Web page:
‘A Fringe Event’: what to expect as the Fringe goes back to its roots

By Liz Nicholls, 12thnight.ca

Solstice … yeah whatever. It’s impossible to think of summer without visions of the Fringe, dancing in the outskirts of your brain and gradually moving in for full occupancy. In the four decades they’ve been entwined, the Edmonton summer calendar has naturally arranged itself around our beloved giant of a festival. Fringe is what August is for.

Which is why, in the spirit of anticipation, I made my way over to the Fringe Patio last week. To get a feel, on location, for the mystery landscape of the Fringe at the big four-oh. (An aside: they were testing new cocktails for the upcoming Found Festival in July; aperol was involved.)

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Fringe director Murray Utas and Fringe Theatre’s interim director Megan Dart were there, having a Friday afternoon think about the short list of five possible scenarios from the long list they’ve been working on since The Fringe That Never Was of 2020.     

In the unstable world of pandemic protocols and every-changing restrictions, for artists and audiences, the pandemic has made Fringe-size gatherings (the 2019 edition of the festival attracted a crowd of some 3/4 million), a mystery scenario. And the Fringe is its own unique combination of outdoor crowds in an entire ‘hood and indoor audiences in small, sometimes sometimes rib-to-elbow quarters. “Live” and “intimate” are among its favourite adjectives.

“This is not the year to break box office records,” says Dart. “Nobody’s expecting to make any money…. This is the year of looking after each other, the year of coming together, the year of ‘community cares’.” Declares Utas, “never put profit over people.”

“It’s gonna happen,” says Dart of the festivities slated to run Aug. 12 to 22. “But it will look so much more like it did in the earliest days…. We’re not even calling it a ‘festival’. It’s A Fringe Theatre Event.” In this it hearkens back to the first-ever Edmonton Fringe; that’s what it was called in 1982,  the continent’s prototype, when no one could say exactly what it was, beyond a small and strange grassroots eruption of theatre in Old Strathcona. Same thing in 1983, when the Fringe was still, in personality and identity, in its formative stages as a kooky experiment.

“I know people want to fringe,” says Utas, like Dart a Fringe artist himself before he ever ran the festivities, “But we want to make sure ‘weird’ is just on the stage.” So don’t expect to be using “fringe” as a verb (an Edmonton invention incidentally) in the same way this year, just hanging out for the day, jostling your precarious way to a packed beer tent through crowds with a program in one hand and a couple of green onion cakes and a tub of hot sauce in the other. “Coming to the site will feel very different this year,” says Dart.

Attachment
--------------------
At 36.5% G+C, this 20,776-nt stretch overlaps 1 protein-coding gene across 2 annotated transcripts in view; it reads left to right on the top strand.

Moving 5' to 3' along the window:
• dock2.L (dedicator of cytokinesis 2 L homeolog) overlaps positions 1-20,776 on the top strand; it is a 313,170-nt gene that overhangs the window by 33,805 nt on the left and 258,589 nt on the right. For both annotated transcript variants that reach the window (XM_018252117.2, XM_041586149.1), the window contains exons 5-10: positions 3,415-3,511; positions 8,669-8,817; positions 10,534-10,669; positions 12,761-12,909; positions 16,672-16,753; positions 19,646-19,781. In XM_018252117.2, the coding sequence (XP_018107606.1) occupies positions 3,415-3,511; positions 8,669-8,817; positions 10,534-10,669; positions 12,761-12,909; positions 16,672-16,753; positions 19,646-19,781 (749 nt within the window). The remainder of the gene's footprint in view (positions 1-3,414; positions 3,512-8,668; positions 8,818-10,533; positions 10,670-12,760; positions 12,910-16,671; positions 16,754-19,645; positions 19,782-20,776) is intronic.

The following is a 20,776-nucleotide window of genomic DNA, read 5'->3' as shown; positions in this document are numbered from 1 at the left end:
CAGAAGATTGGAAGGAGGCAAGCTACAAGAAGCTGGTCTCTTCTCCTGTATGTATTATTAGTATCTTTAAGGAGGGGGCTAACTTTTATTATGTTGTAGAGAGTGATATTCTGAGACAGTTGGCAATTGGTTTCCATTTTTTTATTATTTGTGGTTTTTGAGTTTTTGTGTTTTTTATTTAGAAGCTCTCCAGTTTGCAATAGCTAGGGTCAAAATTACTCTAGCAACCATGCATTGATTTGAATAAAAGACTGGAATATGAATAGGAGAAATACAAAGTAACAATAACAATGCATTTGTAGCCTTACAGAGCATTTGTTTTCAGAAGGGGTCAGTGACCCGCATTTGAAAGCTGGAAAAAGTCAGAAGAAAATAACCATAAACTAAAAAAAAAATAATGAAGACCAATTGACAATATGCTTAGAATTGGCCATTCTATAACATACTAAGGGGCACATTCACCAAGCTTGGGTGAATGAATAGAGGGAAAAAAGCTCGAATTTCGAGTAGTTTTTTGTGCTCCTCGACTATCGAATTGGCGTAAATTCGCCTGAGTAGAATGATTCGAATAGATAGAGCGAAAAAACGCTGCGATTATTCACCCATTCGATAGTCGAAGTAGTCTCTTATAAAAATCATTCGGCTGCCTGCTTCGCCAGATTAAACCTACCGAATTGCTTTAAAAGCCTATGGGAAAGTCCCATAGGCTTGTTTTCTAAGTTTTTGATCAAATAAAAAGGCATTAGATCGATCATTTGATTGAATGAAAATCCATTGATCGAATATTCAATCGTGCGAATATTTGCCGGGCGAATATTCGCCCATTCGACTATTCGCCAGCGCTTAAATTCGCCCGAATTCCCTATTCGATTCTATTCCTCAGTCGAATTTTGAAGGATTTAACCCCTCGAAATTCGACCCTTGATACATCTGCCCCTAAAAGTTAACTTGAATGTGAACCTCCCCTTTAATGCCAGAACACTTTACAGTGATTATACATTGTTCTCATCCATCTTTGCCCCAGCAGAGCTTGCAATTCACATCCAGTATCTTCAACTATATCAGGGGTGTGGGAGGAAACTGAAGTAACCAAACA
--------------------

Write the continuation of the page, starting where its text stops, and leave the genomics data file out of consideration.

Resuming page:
So, here’s a peek at the mysterious scenario-juggling involved in throwing a giant theatre ‘event’ in the middle of a pandemic. “Yes, there will be shows. And some of them might be live,” Utas says. “There may be venues, but not very many. The park (i.e. the Gazebo Park next to Fringe headquarters) may be a venue….” BYOVs? Yes, but not very many.

Usually the Fringe team has a working blueprint/schedule of the festival by June. It’s not that kind of year. Utas and Dart say they’ll finalize all things Fringe by the end of the month, with the big reveal (hey, they’re both playwrights) set for early July.

Some of the Fringe shows we’ll see come August will be live, some streamed online; some may be both live and streamed. The proportion, like the COVID restrictions, is still in flux. In the year since the 39th Fringe got cancelled, the Fringe has invested in digital expertise and equipment “as a tool for everyone to use,” as Utas says. Fringe TV is now an invaluable digital platform used by many theatre companies in town, and it’s ready for action. Utas reports that last summer 61 countries tuned into the festival’s online experiments on Fringe TV. “We’re at the intersection of digital and live, and there’s no road map.”

Last year, Utas announced that all groups who’d landed a lotteried slot would get “first right of refusal” in this year’s edition. He Zoomed with them individually, and ran a series of town halls cum workshops for artists starting last November, to explain “digital options on the Fringe TV platform,” and “to make it an opportunity to learn some skills” for a world where digital performance has become prominent. What you shouldn’t expect, due to travel restrictions, is a contingent of international shows.

“The Fringe has always been an experience. And we’re back in experience mode for our 40th,” says Dart. Utas quotes a Fringe volunteer who “exploded my mind” (a pure Murray-ism) on what he values about the festival: “I can have an experience I never expected to have in my entire life.”

“When we cancelled last year, we had a (Fringe) funeral and two weeks mourning,” says Dart “And the team came back with such fervour. Kudos to them! 15 months of planning for the unknown with such care, so much heart…. It’s allowed us to be nimble.”

What you’ll see come August may not be the Fringe you recognize, Dart predicts. But it hearkens back to its origins lo these many years. And it will have something of the same experimental spirit. Says Utas, “we’re true to our scrappy DIY punk roots….”

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